Prescription Adherence Study Pays Cash for Compliance


Researchers are investigating the benefits of a new approach to adherence that includes cash incentives for patients who take their medications faithfully.

Researchers are investigating the benefits of a new approach to adherence that includes cash incentives for patients who take their medications faithfully.

An article published in this week’s New York Times features a novel approach many health care providers are considering to combat the costs of nonadherence: paying patients—in cash—for taking their medicine.

“The idea, which is being embraced by doctors, pharmacy companies, insurers, and researchers, is that paying modest financial incentives up front can save much larger costs of hospitalization,” wrote NYT reporter Pam Belluck.

She cites a 2008 study involving volunteers from the University of Pennsylvania Anticoagulation Management Center. Researchers found that lottery-based system of financial rewards improved adherence and clinical outcomes among patients who had been taking warfarin for at least 3 months.

“While there is controversy about whether such payments to patients should be used, the degree of improvement observed in non-adherence rates in this pilot is striking,” the study’s authors wrote in an analysis of the report.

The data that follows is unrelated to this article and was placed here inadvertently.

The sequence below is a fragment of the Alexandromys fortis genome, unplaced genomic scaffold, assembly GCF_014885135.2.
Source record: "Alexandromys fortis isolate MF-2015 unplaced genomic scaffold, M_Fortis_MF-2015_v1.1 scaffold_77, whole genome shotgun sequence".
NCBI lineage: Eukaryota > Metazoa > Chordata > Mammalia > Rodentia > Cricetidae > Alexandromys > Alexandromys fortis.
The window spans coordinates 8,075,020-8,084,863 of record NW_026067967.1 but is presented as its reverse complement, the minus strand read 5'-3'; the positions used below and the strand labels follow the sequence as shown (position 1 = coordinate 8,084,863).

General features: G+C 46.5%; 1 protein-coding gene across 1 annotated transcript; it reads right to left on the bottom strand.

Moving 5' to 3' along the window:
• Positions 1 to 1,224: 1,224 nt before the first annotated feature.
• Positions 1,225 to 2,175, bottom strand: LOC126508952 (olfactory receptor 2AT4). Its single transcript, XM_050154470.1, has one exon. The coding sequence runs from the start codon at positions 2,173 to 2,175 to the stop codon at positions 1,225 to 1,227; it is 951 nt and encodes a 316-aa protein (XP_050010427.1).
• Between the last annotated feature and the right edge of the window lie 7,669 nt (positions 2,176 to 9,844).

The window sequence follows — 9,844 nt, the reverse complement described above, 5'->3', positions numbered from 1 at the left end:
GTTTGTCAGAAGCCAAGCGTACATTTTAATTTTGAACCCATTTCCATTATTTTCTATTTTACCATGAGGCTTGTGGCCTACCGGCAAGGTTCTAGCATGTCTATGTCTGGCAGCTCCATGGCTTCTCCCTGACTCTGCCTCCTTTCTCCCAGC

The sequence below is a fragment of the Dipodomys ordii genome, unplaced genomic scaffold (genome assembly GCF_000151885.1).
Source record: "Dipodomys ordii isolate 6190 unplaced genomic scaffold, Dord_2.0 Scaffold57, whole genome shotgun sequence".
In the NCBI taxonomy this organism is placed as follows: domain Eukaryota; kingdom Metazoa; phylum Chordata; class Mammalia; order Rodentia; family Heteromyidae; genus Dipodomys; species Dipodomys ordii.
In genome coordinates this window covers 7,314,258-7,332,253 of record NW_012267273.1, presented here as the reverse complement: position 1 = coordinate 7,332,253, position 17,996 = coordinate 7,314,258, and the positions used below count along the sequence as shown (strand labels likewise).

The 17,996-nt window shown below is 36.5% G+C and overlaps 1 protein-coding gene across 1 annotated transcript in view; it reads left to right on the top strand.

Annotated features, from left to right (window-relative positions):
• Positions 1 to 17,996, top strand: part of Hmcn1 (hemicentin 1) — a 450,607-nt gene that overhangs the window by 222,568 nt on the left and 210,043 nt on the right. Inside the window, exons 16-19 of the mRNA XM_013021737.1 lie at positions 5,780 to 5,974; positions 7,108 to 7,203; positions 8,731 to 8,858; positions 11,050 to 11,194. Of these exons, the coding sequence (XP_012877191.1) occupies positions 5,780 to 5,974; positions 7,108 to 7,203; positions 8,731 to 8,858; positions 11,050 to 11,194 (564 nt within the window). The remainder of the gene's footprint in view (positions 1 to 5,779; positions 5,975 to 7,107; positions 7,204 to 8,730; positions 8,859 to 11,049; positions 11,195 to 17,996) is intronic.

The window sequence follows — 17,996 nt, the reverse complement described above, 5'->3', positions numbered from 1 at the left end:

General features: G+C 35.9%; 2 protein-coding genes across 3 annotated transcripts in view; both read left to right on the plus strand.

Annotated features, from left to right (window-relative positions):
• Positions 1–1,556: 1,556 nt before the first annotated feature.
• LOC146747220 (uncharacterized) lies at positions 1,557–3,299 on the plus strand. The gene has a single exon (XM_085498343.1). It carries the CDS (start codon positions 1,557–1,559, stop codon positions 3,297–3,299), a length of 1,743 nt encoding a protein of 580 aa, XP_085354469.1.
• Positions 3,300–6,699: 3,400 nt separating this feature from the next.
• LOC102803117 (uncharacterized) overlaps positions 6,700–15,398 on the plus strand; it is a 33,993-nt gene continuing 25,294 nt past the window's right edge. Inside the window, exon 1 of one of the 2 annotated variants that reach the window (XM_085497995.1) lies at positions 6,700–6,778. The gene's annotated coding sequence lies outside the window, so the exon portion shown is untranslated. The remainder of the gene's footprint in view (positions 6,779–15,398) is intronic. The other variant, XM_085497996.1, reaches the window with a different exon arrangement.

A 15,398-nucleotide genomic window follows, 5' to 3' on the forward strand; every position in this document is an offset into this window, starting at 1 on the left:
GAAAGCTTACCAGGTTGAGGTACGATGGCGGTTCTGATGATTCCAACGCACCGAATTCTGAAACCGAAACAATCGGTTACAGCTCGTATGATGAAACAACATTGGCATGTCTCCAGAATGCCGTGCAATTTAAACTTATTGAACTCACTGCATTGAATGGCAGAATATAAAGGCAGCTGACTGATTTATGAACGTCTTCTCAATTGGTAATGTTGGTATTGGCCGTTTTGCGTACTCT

If they took their medications as directed, patients were entered into a daily lottery with a chance of winning either $10 or $100. To determine the optimal rate of return, researchers divided the volunteers into 2 treatment groups: pilot 1, with a 1 in 5 chance of winning $10; and pilot 2, with a 1 in 10 chance of winning $10. Both groups had a 1 in 100 chance of winning $100.

Adherence was monitored using a pill compartment called the InforMedix Med-eXpert ™ System, which transmitted data by telephone to a central database manned by a study administrator. Researchers gauged success using 2 factors: the proportion of incorrect warfarin doses and the proportion of international normalized ratio measurements (INRs) that were out of the therapeutic range.

In pilot 1, the percent of out-of-range INRs decreased by almost two thirds, from 35.0% to 12.2%. Following the intervention, out-of-range INRs increased to 42%. The proportion of incorrect doses was 2.3% during the intervention, down from a historic mean of 22% among the clinic population studied. In pilot 2, out-of-range INRs decreased from 65.0% to 40.4%, and incorrect doses decreased to 1.6%.

The results suggest a lottery system with small payouts could be a cost-effective solution to improve adherence on a long-term basis, the researchers concluded.

“Behavioral economics literature finds that even highly motivated individuals often have difficulty in making decisions in the short term that favor their long-term interests,” they wrote. “A lottery can be thought of as a way to help patients internalize these long-term benefits.”

For other articles in this issue, see:

  • Pharmacies Helping Fans at the World Cup
  • Lawmakers Caught in Medical Marijuana Tug-of-War
  • 20% of Teens Seek "Safe High" from Rx Drugs
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